Rameau in Caracas
The Soloists of the Simón Bolívar Symphony Orchestra of Venezuela invited Bruno Procopio to conduct a programme dedicated entirely to Jean-Philippe Rameau. Discovering French Baroque music was an astonishing adventure for the Venezuelan musicians, and it marks their first foray into 18th century French classical music. This recording is also a foretaste of the celebration to come in 2014: the 250th anniversary of the composer’s death.
Above all, I wanted to spark the curiosity of the orchestra’s musicians for a kind of music which they never would have discovered on their own. I also wanted to work with an orchestra that had no experience of French Baroque music, in order to build a musical identity from scratch. This allowed me to search for my own vision of this music. To my delight, I found fertile ground.
During the break at one of the rehearsals, a musician came up to me and whispered: “Maestro, this is the best music I’ve ever played!” I could not have received a better reward.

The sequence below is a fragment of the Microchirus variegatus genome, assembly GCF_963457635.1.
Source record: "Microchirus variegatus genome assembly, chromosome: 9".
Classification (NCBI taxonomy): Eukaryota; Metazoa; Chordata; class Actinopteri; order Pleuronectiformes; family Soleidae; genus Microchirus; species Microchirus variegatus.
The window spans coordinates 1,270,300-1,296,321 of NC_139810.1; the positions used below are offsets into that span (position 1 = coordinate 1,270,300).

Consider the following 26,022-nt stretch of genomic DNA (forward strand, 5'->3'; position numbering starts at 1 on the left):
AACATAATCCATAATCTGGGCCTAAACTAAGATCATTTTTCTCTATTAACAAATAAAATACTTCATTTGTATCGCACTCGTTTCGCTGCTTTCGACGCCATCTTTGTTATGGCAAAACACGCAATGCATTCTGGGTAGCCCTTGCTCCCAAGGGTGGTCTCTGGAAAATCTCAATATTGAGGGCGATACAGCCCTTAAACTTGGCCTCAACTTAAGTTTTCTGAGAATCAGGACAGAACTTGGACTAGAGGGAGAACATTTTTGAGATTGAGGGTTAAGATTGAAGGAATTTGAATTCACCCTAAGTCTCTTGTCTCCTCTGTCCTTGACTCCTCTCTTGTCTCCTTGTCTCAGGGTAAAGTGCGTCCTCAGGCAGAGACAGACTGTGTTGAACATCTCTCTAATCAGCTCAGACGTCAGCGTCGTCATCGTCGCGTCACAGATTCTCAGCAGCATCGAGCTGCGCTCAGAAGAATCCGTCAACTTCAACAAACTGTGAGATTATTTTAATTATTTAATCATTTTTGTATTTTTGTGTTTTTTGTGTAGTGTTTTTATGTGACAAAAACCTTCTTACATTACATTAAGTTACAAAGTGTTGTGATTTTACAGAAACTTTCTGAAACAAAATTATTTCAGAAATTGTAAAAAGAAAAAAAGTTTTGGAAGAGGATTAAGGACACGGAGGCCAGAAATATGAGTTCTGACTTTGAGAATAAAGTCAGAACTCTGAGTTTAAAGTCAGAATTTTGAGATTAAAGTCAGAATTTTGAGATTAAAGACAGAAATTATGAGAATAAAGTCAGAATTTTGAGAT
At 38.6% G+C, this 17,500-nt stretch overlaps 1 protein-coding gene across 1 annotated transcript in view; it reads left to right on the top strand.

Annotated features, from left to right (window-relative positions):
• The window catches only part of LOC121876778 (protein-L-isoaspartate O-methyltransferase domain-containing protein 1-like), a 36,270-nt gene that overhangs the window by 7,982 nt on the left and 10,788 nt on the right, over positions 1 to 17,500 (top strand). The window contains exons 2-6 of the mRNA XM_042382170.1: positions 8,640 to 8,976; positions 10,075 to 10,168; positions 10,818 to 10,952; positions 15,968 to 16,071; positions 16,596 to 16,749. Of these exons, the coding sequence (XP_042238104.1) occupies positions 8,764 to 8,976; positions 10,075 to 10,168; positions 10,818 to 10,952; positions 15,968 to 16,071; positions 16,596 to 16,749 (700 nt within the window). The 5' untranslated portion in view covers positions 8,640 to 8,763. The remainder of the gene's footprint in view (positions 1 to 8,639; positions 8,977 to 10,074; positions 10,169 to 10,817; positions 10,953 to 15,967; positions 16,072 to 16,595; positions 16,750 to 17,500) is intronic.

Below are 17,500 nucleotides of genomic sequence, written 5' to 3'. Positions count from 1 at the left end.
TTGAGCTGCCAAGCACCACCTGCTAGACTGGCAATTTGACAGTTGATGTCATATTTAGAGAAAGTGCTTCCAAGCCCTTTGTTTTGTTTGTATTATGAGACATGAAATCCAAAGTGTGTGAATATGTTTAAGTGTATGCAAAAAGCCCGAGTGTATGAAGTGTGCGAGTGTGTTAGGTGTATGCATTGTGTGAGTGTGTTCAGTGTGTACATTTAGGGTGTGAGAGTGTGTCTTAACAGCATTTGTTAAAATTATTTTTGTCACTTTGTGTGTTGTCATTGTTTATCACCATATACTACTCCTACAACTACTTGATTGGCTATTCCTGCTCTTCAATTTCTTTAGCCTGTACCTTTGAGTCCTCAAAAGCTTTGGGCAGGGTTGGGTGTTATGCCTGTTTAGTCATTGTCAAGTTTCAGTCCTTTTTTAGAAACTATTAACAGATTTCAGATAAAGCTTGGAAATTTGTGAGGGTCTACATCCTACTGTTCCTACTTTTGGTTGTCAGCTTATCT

The magazine Classica’s CHOC, 5 stars by the magazine Diapason, best disc of the week by Le Figaro and by the British radio Classic FM.
“The orchestra, in the hands of Bruno Procopio, frolics about in the thorniest garden in Baroque repertoire. […] You won’t believe your ears. This miracle comes all the way from Venezuela. The firmness of phrasing, the mastery of ornamentation, the sparing use of vibrato, the perfection of balance, the lilt of the minuets, the whirligig of the passepieds, the naturalness of the style… […]
“From the first impatient Ds of the overture to Zoroastre, one knows that the gamble has paid off: this Rameau will leave our head spinning. But beyond this contagious energy and boundless enthusiasm, which are already very appreciable (and rare!), the musicians of the Simón Bolívar Orchestra display a stupefying discipline and mastery of style, allowing then to sketch a gracious passepied and keep their place in a chaconne’s maze.”
“The result is sumptuous, magical. It’s a real bombshell. It’s not difficult to predict Bruno Procopio’s future: resplendent with all the multicoloured richness of “diversity”.